How to deal with domestic violence at work

An experienced social worker walks us through the process of handling both victims and perpetrators

How to deal with domestic violence at work

Here’s a sobering reality: Singapore’s adult and child protective services reported seeing a 40% increase in the number of calls related to family violence in 2020, compared with the same period the year before. Even though not all calls were related to violence, the figure included repeat enquiries by the same individuals or multiple callers reporting the same incidents, proving just how much challenging COVID-19 has been for families in lockdown.

To help deal with the overwhelming rise in reports, the Ministry of Social and Family Development (MSF) officially launched the 24/7 National Anti-Violence Helpline (NAVH) in February to eliminate the need for callers to scramble through multiple hotlines and enable a timelier response to victims in their hour of need. Before 2021, there were about five helplines for reporting child abuse and another five for family violence, according to MSF.

You can still call in to the existing numbers, but the new 1800 number will offer even more critical support to the community. NAVH has actually been in operation since January 18 and barely one month in, they’ve received about 450 calls, said MSF.

Read more: Domestic violence: What’s HR’s role in protecting employees?

Are employers responsible for domestic violence victims?

If there isn’t a clearer call to action for the alarming crisis, this is it. But what can employers do to help? Isn’t domestic violence just that – a domestic and personal issue? In a United Women Singapore (UWS) webinar attended by HRD, Dr Razwana Begum, Head of Public Safety & Security Programme at Singapore University of Social Sciences strongly disagreed with the notion.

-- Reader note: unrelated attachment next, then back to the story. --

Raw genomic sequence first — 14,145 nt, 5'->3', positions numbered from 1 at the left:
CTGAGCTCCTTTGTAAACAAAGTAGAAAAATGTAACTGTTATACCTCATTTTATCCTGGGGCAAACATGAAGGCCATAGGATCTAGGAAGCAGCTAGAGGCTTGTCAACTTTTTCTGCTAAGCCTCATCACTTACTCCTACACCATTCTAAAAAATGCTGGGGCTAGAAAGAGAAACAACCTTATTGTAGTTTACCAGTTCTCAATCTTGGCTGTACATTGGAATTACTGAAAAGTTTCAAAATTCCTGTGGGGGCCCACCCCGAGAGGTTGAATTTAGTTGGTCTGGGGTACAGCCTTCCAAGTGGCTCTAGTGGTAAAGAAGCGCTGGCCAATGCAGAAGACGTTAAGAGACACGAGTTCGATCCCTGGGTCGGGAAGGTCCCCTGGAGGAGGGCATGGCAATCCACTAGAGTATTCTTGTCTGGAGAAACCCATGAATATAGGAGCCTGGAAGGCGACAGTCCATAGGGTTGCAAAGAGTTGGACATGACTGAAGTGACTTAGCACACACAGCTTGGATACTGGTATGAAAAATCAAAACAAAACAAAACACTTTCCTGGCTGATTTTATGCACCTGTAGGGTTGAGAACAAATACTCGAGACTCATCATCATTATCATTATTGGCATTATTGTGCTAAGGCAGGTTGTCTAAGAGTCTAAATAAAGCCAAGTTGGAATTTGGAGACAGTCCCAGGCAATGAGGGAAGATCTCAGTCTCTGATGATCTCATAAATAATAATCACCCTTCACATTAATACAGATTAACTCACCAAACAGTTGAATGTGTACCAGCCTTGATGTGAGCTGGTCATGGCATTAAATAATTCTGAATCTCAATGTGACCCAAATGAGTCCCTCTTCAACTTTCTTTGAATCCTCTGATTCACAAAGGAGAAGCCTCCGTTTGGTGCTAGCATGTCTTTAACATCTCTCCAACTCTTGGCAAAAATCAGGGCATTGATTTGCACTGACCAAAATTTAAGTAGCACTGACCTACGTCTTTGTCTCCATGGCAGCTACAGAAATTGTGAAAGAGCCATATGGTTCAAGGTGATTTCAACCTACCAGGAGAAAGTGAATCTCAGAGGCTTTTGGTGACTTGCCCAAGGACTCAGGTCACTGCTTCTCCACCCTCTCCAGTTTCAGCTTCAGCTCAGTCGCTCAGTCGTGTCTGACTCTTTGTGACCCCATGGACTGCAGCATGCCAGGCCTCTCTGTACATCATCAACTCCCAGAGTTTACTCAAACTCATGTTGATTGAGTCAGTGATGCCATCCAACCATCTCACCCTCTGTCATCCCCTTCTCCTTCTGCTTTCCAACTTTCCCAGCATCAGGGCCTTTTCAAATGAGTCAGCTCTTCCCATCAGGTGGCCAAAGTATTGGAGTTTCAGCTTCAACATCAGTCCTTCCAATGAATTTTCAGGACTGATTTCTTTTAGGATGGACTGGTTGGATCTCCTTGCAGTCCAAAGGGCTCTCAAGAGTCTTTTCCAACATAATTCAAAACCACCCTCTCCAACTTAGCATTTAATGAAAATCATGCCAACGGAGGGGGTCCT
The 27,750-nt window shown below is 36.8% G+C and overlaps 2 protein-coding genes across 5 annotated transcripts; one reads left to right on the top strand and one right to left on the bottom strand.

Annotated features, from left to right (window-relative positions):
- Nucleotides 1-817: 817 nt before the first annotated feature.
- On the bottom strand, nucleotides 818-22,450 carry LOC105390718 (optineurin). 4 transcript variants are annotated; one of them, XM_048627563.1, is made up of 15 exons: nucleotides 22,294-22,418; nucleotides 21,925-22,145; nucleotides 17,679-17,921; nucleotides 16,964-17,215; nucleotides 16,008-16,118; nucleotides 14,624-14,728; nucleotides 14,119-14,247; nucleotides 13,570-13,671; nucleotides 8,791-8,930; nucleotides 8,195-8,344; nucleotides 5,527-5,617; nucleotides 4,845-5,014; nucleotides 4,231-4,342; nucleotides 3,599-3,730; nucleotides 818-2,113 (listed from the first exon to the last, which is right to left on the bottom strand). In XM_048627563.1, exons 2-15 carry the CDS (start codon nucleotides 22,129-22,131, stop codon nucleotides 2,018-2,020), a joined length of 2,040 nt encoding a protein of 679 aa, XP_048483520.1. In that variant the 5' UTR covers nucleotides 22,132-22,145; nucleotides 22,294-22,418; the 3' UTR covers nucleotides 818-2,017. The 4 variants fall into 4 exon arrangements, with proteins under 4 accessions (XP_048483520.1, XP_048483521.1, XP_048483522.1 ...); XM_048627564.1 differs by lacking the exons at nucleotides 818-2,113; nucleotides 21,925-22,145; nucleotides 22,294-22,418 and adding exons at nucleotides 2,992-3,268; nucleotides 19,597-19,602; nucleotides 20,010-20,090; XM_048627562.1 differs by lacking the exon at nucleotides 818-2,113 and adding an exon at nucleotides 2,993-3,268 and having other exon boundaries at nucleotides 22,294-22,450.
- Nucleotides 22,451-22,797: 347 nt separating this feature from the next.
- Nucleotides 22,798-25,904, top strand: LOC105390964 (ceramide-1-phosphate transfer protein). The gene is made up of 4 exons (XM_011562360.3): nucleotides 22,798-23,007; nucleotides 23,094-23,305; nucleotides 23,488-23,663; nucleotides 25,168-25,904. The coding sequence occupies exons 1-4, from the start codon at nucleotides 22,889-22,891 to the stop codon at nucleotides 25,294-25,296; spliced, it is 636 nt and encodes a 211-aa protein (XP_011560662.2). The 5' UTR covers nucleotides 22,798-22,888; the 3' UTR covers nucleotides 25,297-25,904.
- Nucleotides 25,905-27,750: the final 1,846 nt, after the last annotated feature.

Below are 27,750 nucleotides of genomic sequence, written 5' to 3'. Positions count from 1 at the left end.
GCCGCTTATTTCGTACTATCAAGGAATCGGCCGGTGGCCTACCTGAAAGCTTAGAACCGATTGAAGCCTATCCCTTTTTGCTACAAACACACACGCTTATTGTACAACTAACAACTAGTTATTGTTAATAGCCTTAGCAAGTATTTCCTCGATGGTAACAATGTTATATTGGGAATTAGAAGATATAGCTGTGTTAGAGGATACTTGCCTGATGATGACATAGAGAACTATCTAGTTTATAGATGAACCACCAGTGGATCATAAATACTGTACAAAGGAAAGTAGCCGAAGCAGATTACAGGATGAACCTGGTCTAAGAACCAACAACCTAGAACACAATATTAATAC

“A common understanding or reasoning given [by employers] is that it is a personal matter,” said Dr Begum. “It is none of my business. It’s between husband and wife. It’s not happening here [at work so] I don’t see it – but that doesn’t mean that it’s not happening at home.”

With remote arrangements being the norm now and likely the future of how we work, leaders must toss out the excuses because now what goes down in your employee’s home office is your business and you are responsible to fulfil your duty of care. The experienced social worker thus encouraged employers to reflect on two things:

  • Firstly, what’s your responsibility to ensure a safe and secure working environment when employees are locked up at home?
  • Secondly, what can you do to extend support to perpetrators who are using violence to resolve conflicts?

Read more: Can remote workers claim compensation for injuries?

Besides your role in providing a duty of care to employees, Dr Begum reminded that it’s simply the civic thing to do in Singapore. “The penal code clearly highlights [that] it’s important to report any kind of arrestable offences,” she said. “Most domestic violence type of offences would fall within that purview.”

This means you’re encouraged to make a report if you see evidence of threatening or controlling behaviour. According to MSF this could be things like physical injury, direct or indirect threats, sexual assault, emotional and psychological torment, damage to property, social isolation or any behaviour which causes a person to live in fear.

So as a citizen or resident in the country, she believes you should ask yourself:

  • What’s your role and responsibility to uphold justice?
  • If you were to report the offence, do you need to get consent from the victim or the perpetrator?

Read more: How can HR help employees facing family violence?

How to handle perpetrators of violence

What’s interesting during the virtual session was that Dr Begum kept reinforcing the need to support both victims and perpetrators of domestic violence. She acknowledged that her approach may sound a tad idealistic, but she believes that besides playing your part – whether as a neighbour, loved one, fellow citizen, employer, or government agency – to tackle the sensitive problem, all of us should aim to help all parties cope with violence.